Although I have been running for quite some time, I did not participate in my first race until this past March. After playing soccer my entire life, when I came to college, I was simply looking for a way to stay fit that would not involve the pressure of competitive sports. However, the more I ran, the more competitive I became… with myself. Finally, I worked up the courage to sign up for a 5K, and it was one of the most positive experiences of my life.
Change Your Pace
When all you are doing is running, it is easy to get in a rut. Signing up for a 5K gave me the extra push I needed to kick my workout into a higher gear. I had been putting in a little over five miles every morning at almost the exact same time. Suddenly, I was finishing my runs faster, and I found that I was more motivated to improve my speed. I set a goal time for myself, and because I loathe failure, I was determined not to cross the finish line a second later.
By nature, I am a chronic-worrier, so you can imagine what my nerves were like on the week leading up to the race. If I had not been so worried about finishing slowly, I definitely would not have put in the extra work to ensure that that would not happen. I purposely signed up for a 5K (3.1 miles) because it was significantly shorter than the distances I was used to running. However, I worried that the course would be hilly and my short legs would tire quickly. To compensate, I pushed the incline on the treadmill to 10 and ran hills outside in my neighborhood. I also enlisted a friend to run with me, so I would have someone next to me when the race began.
Take It All In
Arriving in downtown New Haven with the 2,000 other participants was thrilling (and nerve-wrecking at the same time). As I watched all of the different runners, I couldn’t help but feel like I was taking part in something bigger than myself. Not only was everyone there to support a great cause, but all of these people were there to take a step towards a healthier and more active lifestyle. As it neared the start of the race, everyone gathered at the starting point. I found myself surrounded by men and women, children and senior citizens, marathon runners, and recreational walkers – all walks of life. When the official announced that the course was “pancake flat,” all 2,000 of us cheered in unison.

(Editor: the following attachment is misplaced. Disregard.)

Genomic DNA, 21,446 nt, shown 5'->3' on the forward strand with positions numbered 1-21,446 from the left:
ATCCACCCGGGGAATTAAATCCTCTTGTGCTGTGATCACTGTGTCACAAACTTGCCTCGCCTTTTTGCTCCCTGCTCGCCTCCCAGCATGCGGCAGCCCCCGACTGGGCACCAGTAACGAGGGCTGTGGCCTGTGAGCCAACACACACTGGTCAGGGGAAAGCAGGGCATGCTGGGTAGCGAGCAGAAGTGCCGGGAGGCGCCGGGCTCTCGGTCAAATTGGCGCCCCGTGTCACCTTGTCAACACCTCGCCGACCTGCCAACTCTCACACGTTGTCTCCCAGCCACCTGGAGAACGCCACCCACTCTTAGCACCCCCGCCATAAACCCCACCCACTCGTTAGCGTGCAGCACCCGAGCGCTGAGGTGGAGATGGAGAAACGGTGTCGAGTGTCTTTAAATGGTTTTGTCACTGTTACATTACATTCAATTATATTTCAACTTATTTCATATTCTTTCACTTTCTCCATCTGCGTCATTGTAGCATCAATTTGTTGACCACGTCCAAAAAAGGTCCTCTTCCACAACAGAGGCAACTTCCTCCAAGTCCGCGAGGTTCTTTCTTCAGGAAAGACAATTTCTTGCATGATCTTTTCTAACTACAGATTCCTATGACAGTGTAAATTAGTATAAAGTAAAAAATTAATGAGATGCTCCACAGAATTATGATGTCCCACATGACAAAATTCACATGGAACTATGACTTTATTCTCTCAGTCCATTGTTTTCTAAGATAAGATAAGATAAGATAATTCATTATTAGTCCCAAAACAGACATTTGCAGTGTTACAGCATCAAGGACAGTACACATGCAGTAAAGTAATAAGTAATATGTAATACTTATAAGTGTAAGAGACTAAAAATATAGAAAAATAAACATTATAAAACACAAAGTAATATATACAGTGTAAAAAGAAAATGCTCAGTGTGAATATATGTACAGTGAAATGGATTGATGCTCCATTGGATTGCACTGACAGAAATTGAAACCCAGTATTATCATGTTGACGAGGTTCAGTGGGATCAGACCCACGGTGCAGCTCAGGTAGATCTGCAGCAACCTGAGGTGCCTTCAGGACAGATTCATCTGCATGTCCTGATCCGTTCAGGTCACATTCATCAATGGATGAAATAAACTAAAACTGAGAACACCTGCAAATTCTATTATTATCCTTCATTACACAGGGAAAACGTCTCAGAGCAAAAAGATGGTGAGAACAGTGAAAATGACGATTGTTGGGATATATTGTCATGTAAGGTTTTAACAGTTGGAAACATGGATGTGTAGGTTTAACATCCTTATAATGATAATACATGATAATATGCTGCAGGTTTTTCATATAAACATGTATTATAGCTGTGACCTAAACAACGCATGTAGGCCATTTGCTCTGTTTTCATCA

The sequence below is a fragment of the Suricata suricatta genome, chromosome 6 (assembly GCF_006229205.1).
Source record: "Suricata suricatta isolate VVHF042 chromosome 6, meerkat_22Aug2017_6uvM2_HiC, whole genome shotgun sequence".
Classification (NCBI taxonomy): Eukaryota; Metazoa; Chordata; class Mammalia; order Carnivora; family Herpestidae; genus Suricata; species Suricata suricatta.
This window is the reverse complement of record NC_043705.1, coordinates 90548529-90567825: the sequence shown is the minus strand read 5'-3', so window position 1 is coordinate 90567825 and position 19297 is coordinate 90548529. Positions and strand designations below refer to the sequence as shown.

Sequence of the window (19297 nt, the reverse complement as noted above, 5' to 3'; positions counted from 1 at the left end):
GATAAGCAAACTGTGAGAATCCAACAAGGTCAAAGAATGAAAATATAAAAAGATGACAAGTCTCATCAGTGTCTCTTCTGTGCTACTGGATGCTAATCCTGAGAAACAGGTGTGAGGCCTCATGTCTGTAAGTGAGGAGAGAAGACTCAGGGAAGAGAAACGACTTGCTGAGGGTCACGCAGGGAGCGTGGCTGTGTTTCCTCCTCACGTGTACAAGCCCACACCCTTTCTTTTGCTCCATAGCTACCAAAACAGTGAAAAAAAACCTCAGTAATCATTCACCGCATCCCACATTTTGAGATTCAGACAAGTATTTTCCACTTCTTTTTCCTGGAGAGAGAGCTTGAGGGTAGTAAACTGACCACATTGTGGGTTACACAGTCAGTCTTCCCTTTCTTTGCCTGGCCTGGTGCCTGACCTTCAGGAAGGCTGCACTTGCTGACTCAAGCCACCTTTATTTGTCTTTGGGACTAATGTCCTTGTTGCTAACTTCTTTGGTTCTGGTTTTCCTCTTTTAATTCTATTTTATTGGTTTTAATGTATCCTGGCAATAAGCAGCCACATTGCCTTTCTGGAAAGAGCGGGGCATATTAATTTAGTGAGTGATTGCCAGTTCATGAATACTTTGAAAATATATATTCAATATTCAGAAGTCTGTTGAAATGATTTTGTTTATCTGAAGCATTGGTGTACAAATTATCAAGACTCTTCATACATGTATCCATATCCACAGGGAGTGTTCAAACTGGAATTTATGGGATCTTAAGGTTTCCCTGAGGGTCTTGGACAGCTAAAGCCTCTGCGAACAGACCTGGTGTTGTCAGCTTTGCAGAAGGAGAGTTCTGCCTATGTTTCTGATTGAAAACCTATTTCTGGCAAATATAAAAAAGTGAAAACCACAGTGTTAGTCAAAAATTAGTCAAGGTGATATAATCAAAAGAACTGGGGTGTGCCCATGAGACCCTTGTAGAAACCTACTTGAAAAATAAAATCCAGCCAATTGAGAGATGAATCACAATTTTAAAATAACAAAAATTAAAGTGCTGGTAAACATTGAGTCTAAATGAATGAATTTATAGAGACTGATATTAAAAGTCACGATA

Boost Your Confidence
When the gun went off, something inside of me did too. My legs felt weightless, my lungs felt clear, and my mind felt relaxed. I started running at my comfortable pace but realized I could go faster. When I reached the first mile marker in less than eight minutes, I decided to throw out my previously made goal and reach for a new one. The crowd lining the streets encouraged me to move faster, and the lone man standing about a half-mile before the finish line seemed as if he were clapping and shouting just for me. I passed a lot of people that day, but as fast as I ran, I could not seem to catch up with the eight-year-old in front of me. He caused me to keep pushing myself. I was the 356th person out of 2,000 to cross the finish line, and I finished in 23 minutes and 54 seconds– more than three minutes under my original goal!
Getting fit is all about having fun and feeling good about yourself. Maybe a 5K isn’t for you, but there are so many different ways to expand your fitness horizons! Set goals for yourself, work until you physically cannot work any harder, and I promise, you will be happy you did. Have a safe and active summer!Tweet